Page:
Rumors of Wal-Mart's demise are greatly exaggerated
Gee, you'd think it was the end of the world for Wal-Mart. Remember, though, that liberals love to make hay out of a short, cherry-picked period of time. They typically dismiss a quarter of economic growth, whether it's the U.S. during a Republican presidency or a major business built on capitalism, as either an aberration or no big deal -- even if the growth is consistently quarter after quarter. (And in the United States' case, after major tax policy changes were enacted and spur continuous growth.) On the other hand, they love to point to a single, isolated slowdown in one quarter as proof of structural failure.
So naturally, the liberal mainstream media ate it up when Wal-Mart's profits were down for just this last quarter. But note that Wal-Mart's profits still increased, though not as much as before. That was in large part related to the cost of pulling out of Germany (whose flat economic growth means the people have little money to spend anywhere) so it can focus on countries that are profitable. Were it not for the special charge of $863 million, the reported $2.08 billion profit would have been 4.7% greater than the $2.81 billion reported for the quarter one year ago. Furthermore, earnings were still in line with what its analysts said, excluding that one-time charge, so the situation is not as bad as mainstream media would have you believe.
Barbaro wrote that "Domestic sales rose by a modest 6.9 percent." In what kind of world is that considered "modest"? Having helped manage a business, albeit a small one, I can tell you that 6.9% growth in 12 months is still pretty damn good. That's around U.S. GDP growth after adjusting for inflation, so in other words, Wal-Mart's alleged downturn is still equal to robust American economic growth. What does that say about when Wal-Mart really sizzles? If, in an out-of-context quote, Wal-Mart's CEO admits that management is "disappointed" with sales, how high must their normal expectations be?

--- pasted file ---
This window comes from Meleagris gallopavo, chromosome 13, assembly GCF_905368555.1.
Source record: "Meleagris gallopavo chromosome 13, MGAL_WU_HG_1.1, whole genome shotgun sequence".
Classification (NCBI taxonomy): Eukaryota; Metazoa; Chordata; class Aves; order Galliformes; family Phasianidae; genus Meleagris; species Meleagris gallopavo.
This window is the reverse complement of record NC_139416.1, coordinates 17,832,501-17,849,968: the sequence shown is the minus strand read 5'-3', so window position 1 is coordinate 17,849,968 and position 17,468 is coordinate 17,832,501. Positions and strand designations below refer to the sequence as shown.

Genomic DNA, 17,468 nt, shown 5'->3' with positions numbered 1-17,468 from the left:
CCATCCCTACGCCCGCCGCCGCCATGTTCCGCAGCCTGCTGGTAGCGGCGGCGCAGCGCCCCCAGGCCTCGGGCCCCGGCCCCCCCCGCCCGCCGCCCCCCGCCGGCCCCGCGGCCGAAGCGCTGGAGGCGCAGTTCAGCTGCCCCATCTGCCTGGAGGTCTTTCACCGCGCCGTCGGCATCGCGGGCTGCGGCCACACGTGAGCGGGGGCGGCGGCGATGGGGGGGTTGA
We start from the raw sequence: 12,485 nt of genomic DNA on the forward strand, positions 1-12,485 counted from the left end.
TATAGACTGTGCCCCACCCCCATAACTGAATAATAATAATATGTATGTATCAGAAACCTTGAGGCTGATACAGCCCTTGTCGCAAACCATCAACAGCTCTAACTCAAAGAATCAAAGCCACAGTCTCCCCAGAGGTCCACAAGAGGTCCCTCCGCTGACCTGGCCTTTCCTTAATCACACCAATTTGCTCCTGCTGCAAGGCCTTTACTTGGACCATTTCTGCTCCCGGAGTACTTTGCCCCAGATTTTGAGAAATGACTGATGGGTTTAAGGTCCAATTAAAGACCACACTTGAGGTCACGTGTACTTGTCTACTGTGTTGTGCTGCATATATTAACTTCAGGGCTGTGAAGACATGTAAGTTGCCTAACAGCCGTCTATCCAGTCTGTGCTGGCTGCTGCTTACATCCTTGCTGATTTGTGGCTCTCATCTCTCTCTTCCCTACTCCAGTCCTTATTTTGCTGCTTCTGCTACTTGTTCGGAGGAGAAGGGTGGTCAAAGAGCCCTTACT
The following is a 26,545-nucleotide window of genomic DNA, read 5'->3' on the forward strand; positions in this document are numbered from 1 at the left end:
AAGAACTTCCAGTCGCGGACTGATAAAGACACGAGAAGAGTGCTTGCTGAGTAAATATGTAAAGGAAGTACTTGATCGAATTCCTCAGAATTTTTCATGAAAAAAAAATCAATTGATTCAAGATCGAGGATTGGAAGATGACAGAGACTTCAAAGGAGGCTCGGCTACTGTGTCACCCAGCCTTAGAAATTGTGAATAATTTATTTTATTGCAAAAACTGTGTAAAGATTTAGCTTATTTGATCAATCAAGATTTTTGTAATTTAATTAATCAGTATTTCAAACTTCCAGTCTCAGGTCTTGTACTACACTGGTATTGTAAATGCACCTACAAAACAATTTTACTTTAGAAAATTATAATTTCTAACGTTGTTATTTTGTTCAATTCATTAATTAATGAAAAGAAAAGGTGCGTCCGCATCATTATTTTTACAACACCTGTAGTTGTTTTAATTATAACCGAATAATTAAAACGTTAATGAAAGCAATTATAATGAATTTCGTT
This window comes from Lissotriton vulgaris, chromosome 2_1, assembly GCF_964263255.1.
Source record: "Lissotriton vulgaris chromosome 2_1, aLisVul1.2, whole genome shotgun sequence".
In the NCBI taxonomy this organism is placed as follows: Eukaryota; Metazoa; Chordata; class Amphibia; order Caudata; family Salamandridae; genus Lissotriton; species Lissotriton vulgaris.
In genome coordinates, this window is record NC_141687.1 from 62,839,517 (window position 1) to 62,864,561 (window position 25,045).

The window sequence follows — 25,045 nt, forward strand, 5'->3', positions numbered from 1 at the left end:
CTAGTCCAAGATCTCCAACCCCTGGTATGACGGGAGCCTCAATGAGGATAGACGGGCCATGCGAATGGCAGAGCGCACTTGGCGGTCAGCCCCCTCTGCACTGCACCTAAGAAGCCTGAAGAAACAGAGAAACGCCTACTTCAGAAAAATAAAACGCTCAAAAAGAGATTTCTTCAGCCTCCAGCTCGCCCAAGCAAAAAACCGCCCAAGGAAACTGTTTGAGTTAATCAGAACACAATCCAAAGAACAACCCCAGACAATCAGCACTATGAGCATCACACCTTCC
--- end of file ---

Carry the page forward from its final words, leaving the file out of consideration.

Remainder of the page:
And then we find the real story: "Overall sales, from stores in the United States and abroad, rose 11.3 percent, to $84.5 billion from $75.9 billion." So where Wal-Mart can make a profit, it makes one hell of a killing. Also,
Bernard Sosnick, an analyst at Oppenheimer Securities, said he was impressed that Wal-Mart had met its earnings forecast from operations at a time when its customers, many earning less than $30,000 a year, were absorbing gasoline price increases and the company was investing heavily in store renovation. "This has been a worst-case scenario for Wal-Mart," Mr. Sosnick said.In a worst-case scenario, Wal-Mart still makes a terrific profit.
Other liberals have disparaged Wal-Mart by saying its growth rate has been flat for the last few years: this one pegs Wal-Mart's growth at 4%. So does that make Barbaro's figure of 6.9% a boom for Wal-Mart? The former claims to go by Wal-Mart's annual sales reports, but then what figures is Barbaro using, but the same ones that Wal-Mart will put into its annual reports? Well, we really shouldn't be surprised that liberals, eager to bash capitalism in any way they can, will contradict each other. It doesn't matter to them, as long as they can deceive people in their anti-capitalist rants.
The truth is that in fiscal year 2006, Wal-Mart's net sales increased 9.5% to $312.4 billion, and its net income rose 9.4% to $11.2 billion. Those were straight from Wal-Mart's 2006 annual report. (Compare this to Target's recently reported net income of $609 million.) For any size of business, that's an incredibly tiny profit margin. Most could never survive on such a pittance, yet with that kind of growth coupled with unparalleled sales volume, Wal-Mart can succeed. It even uses the same "low profit margin, high sales volume" idea with its online music sales. Investors would balk at most companies with that kind of profit margin, but they're not scared of Wal-Mart's strategy. They're still looking at a predicted earnings per share of around $2.90 for calendar year 2006. The stock is down from its 52-week high, and it fell in Tuesday's trading after the "weak" profit news, but it was up slightly on Wednesday. So some investors panicked, while those who keep faith will be rewarded.